They also extensively quoted Daniel Burnham — the famed architect and city planner known for his work in Chicago, the city the team now says it could leave — when describing the scope of their own plan. 

“We hope that these plans are no small plans, and they have magic in them,” architect Paul Milana said. 

More than 100 eager suburban residents and Bears fans came out to listen; among them was Duke Dynek, of Mount Prospect, a 50-year season ticket holder thrilled about the potential move. 

“It’s about time,” said Dynek, who arrived two hours early in a Bears-themed mask, sunglasses, shirt and shorts. “This is going to be amazing.”

The meeting came after months of back-and-forth between team leaders and the Lightfoot administration, which has pushed for the Bears to stay in the city.

In September 2021, the team signed a purchase agreement to buy the former Churchill Downs racetrack property in Arlington Heights, which would be the site of their stadium campus. But the deal has not closed as team leaders negotiate with city officials.

The Bears lease Soldier Field — which has the smallest capacity of any NFL stadium — from the Park District. It would cost the team about $84 million to break their lease as early as 2026, the Tribune has reported.

In response, Lightfoot has pitched a $2 billion redevelopment of Soldier Field to benefit the Bears and boost capacity — and has suggested Chicago will lure another team here if the Bears do leave.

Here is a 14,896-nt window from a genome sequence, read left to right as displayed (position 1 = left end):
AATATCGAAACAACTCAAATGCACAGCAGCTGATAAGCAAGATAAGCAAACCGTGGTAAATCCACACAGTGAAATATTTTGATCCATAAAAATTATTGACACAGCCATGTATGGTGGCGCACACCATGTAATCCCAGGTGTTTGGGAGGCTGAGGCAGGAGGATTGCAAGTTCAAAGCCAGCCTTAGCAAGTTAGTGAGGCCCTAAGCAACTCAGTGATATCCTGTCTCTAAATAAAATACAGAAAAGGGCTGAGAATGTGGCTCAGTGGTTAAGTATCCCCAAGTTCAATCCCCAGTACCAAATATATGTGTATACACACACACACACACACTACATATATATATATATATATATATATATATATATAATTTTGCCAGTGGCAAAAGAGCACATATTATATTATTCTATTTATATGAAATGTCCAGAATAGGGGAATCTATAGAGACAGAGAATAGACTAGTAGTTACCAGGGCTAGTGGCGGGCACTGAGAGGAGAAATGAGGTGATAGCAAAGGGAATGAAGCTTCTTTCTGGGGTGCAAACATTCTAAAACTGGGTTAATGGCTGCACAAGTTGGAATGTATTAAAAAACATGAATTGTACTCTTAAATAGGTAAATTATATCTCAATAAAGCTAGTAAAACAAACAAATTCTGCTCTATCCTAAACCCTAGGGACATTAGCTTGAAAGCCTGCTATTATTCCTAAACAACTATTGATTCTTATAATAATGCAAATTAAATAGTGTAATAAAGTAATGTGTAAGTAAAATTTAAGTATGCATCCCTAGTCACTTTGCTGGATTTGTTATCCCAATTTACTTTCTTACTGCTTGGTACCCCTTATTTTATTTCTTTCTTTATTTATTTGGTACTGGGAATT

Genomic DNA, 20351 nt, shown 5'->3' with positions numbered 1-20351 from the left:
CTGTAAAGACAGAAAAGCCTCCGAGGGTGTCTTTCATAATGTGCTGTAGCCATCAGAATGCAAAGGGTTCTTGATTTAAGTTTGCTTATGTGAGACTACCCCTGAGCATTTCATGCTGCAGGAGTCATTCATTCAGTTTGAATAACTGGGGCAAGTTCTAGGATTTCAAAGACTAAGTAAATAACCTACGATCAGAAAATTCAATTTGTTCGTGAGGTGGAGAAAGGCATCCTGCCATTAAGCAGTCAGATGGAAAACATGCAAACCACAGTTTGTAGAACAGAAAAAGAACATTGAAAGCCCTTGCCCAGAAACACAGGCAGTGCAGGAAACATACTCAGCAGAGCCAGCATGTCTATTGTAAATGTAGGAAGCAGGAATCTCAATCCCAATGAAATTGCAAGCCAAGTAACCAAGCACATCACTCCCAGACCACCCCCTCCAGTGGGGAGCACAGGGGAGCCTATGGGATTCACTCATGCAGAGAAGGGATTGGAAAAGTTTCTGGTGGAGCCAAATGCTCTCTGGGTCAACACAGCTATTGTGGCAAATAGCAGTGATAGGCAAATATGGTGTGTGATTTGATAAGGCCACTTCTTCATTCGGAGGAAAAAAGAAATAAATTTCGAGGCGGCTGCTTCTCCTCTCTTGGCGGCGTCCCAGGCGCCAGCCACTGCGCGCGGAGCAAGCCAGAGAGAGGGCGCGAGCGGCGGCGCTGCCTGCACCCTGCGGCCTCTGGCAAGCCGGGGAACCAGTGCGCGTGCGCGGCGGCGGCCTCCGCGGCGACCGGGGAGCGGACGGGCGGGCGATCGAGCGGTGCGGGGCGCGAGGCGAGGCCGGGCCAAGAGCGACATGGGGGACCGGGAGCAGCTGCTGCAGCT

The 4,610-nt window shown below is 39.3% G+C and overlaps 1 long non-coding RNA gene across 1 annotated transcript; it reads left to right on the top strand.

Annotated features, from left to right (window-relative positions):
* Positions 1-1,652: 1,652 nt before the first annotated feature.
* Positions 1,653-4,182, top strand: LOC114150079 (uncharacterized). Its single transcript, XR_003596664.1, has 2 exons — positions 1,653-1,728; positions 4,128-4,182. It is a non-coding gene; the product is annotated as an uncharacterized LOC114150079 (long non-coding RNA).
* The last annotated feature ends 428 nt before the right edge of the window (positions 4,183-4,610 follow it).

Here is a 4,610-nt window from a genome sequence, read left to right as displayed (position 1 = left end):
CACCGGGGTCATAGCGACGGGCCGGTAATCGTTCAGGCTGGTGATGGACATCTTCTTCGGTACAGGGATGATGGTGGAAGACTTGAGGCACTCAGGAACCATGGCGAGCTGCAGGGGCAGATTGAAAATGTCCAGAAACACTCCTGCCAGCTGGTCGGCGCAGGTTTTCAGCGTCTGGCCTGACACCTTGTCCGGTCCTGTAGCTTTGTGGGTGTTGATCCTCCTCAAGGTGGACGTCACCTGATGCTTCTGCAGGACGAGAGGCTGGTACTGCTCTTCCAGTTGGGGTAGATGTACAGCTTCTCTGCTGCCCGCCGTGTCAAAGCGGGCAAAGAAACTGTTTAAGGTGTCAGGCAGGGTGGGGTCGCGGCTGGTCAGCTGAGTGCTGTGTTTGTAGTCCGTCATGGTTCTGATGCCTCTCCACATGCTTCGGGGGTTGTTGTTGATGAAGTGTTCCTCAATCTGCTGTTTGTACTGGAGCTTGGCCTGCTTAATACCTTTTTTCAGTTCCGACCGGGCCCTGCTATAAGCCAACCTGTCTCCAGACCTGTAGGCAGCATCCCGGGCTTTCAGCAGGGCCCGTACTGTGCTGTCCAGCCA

A rendering shows what a Soldier Field dome could look like.

But the Bears stand to benefit financially from a move to the suburbs: At Soldier Field, they have to split revenues with the Park District while paying rent; at their own complex in Arlington Heights, they’d be able to build their own revenue streams.

Negotiations are ongoing, and Lightfoot said Tuesday she hopes the team will remain in Chicago — though the city has a “Plan B” if they leave.

Bears leaders and architects with the firm Hart Howerton offered no new stadium renderings Thursday, instead describing their general vision for the property, which they said could include two- to eight-story townhomes, “parking fields” adjacent to the stadium, a sports book, a “Bears fit” workout facility, public parks, ponds for canoeing and kayaking, restaurants, a hotel and a modernized Metra station.